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New complaints leveled over poor military housing

Posted by Editor on March 15, 2019
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 Complaints about the condition of homes on military bases – including lead poisoning, mold and poor construction – have grown worse since problems were first revealed in a Reuters investigation last August. On Friday, NBC News did a follow-up looking at any improvements but found that the number of complaints by military families has increased. The issue is now getting the attention of lawmakers.

In a survey conducted by the Military Family Advisory Network, 55 percent of 16,000 respondents reported a “negative” or “very negative” experience with privatized military housing. Respondents reported instances of black mold, lead paint and asbestos, and some said they were facing “chronic illnesses,” such as respiratory ailments, due to housing conditions. A petition to draw attention to such complaints that circulated last October garnered more than 3,000 signatures.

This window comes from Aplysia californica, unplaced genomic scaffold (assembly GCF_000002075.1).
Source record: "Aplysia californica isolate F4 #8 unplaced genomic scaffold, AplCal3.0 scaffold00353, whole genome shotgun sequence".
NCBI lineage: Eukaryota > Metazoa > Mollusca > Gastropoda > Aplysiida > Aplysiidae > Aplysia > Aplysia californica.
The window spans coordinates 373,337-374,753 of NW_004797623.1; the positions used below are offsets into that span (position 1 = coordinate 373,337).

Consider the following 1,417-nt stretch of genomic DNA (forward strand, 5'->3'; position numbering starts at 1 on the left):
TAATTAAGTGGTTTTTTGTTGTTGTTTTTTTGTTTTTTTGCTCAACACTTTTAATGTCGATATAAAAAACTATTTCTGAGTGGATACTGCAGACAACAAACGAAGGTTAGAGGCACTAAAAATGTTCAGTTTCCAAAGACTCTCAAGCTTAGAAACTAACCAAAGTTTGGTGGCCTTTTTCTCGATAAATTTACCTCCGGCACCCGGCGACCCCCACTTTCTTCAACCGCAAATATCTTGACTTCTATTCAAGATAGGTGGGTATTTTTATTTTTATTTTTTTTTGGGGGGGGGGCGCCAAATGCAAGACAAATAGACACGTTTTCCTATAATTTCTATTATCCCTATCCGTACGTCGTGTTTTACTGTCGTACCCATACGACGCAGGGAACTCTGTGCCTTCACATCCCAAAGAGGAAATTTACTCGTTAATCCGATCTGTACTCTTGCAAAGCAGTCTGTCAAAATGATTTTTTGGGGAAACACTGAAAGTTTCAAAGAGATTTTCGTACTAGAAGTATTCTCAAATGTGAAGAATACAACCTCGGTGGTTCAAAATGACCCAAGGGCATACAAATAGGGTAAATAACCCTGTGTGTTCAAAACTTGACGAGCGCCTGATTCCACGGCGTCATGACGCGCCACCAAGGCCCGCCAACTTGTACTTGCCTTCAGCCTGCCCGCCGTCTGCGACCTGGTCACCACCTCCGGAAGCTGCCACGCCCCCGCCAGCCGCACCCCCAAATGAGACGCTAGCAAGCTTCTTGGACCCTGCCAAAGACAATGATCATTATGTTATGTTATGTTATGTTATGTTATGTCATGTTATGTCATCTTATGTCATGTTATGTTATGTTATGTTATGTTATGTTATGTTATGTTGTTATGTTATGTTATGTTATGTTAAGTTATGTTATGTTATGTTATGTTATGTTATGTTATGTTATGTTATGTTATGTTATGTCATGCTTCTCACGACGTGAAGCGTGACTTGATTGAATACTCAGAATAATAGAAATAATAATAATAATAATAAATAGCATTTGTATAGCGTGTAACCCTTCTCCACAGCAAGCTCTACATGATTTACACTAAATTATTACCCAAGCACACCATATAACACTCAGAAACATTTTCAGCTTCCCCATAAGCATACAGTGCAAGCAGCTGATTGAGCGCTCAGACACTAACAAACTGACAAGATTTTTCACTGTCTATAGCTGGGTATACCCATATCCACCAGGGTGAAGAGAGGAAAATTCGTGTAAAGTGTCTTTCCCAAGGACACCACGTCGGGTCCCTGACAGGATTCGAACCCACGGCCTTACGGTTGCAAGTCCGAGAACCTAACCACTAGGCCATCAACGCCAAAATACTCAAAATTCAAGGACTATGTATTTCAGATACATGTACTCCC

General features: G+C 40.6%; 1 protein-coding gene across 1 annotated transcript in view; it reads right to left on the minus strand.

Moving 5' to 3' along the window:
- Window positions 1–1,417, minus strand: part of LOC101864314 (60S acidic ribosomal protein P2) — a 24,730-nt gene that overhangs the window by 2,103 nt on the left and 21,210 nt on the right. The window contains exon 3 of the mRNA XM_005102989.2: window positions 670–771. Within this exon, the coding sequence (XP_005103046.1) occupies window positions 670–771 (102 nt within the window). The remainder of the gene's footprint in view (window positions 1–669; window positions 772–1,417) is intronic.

“We let down some of our residents,” says John Picerne, founder and CEO of Corvias, a private company that runs military housing, at a U.S. Senate Armed Services Committee hearing last month. “I am sorry, and we are going to fix it.”

He told NBC News that Corvias was working on a backlog of work orders and will improve its response time to service requests. The company also said it was hiring a consulting firm to review its mold and mildew procedures.

The Senate is now introducing legislation to require tougher oversight of private landlords. And the Department of Defense proposed a new tenant bill of rights intended to increase the accountability of privatized housing companies and give local military leaders more oversight authority.

“We have been deeply troubled by the deficient housing conditions,” Col. Kyle Reed said in a written statement to NBC News. “Corvias’ performance has been poor and inadequate up to this point. However, we are seeing improvements daily.”

The military began privatizing its housing in the 1990s. About 30 percent of military families live on military bases. The majority of housing located on bases – which serves about 700,000 service members and their families – is operated by private contractors.

Source: “Military Families Say Housing on Bases Has Lead, Mold, Other Problems,” NBC News (March 8, 2019)

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